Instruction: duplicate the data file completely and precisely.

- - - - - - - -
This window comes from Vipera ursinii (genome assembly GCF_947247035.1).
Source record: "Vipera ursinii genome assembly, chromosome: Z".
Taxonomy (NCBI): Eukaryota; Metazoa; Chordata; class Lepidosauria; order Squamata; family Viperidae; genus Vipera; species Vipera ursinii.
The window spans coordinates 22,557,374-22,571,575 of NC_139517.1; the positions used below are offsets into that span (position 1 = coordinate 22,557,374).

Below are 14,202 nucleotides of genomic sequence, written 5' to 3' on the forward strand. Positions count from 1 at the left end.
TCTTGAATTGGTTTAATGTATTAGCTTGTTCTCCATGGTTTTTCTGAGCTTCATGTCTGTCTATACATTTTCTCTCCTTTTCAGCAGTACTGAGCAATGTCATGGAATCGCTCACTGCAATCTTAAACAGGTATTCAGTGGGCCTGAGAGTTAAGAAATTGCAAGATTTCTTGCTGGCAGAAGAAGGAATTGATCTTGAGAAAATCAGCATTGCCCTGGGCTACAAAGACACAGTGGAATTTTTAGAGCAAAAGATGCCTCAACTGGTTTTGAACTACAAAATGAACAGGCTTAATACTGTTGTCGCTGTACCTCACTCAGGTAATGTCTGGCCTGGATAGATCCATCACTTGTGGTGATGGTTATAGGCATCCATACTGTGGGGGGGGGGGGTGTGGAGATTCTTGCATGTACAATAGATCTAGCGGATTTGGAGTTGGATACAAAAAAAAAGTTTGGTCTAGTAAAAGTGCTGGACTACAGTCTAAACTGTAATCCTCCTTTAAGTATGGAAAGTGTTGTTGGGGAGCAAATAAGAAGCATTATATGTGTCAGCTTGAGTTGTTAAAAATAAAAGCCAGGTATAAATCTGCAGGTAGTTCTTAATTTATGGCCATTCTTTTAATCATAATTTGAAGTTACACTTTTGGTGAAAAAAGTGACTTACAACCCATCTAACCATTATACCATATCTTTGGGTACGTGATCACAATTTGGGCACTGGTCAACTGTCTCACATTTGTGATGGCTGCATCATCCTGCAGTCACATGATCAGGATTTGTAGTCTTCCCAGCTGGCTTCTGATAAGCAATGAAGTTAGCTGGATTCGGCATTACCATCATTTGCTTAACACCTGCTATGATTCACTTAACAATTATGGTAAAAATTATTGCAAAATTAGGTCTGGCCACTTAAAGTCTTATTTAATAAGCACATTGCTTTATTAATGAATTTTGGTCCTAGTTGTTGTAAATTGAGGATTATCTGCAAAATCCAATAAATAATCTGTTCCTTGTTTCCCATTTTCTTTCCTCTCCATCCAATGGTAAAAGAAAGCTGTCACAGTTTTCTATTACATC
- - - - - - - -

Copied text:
This window comes from Vipera ursinii (genome assembly GCF_947247035.1).
Source record: "Vipera ursinii genome assembly, chromosome: Z".
Taxonomy (NCBI): Eukaryota; Metazoa; Chordata; class Lepidosauria; order Squamata; family Viperidae; genus Vipera; species Vipera ursinii.
The window spans coordinates 22,557,374-22,571,575 of NC_139517.1; the positions used below are offsets into that span (position 1 = coordinate 22,557,374).

Below are 14,202 nucleotides of genomic sequence, written 5' to 3' on the forward strand. Positions count from 1 at the left end.
TCTTGAATTGGTTTAATGTATTAGCTTGTTCTCCATGGTTTTTCTGAGCTTCATGTCTGTCTATACATTTTCTCTCCTTTTCAGCAGTACTGAGCAATGTCATGGAATCGCTCACTGCAATCTTAAACAGGTATTCAGTGGGCCTGAGAGTTAAGAAATTGCAAGATTTCTTGCTGGCAGAAGAAGGAATTGATCTTGAGAAAATCAGCATTGCCCTGGGCTACAAAGACACAGTGGAATTTTTAGAGCAAAAGATGCCTCAACTGGTTTTGAACTACAAAATGAACAGGCTTAATACTGTTGTCGCTGTACCTCACTCAGGTAATGTCTGGCCTGGATAGATCCATCACTTGTGGTGATGGTTATAGGCATCCATACTGTGGGGGGGGGGGGTGTGGAGATTCTTGCATGTACAATAGATCTAGCGGATTTGGAGTTGGATACAAAAAAAAAGTTTGGTCTAGTAAAAGTGCTGGACTACAGTCTAAACTGTAATCCTCCTTTAAGTATGGAAAGTGTTGTTGGGGAGCAAATAAGAAGCATTATATGTGTCAGCTTGAGTTGTTAAAAATAAAAGCCAGGTATAAATCTGCAGGTAGTTCTTAATTTATGGCCATTCTTTTAATCATAATTTGAAGTTACACTTTTGGTGAAAAAAGTGACTTACAACCCATCTAACCATTATACCATATCTTTGGGTACGTGATCACAATTTGGGCACTGGTCAACTGTCTCACATTTGTGATGGCTGCATCATCCTGCAGTCACATGATCAGGATTTGTAGTCTTCCCAGCTGGCTTCTGATAAGCAATGAAGTTAGCTGGATTCGGCATTACCATCATTTGCTTAACACCTGCTATGATTCACTTAACAATTATGGTAAAAATTATTGCAAAATTAGGTCTGGCCACTTAAAGTCTTATTTAATAAGCACATTGCTTTATTAATGAATTTTGGTCCTAGTTGTTGTAAATTGAGGATTATCTGCAAAATCCAATAAATAATCTGTTCCTTGTTTCCCATTTTCTTTCCTCTCCATCCAATGGTAAAAGAAAGCTGTCACAGTTTTCTATTACATC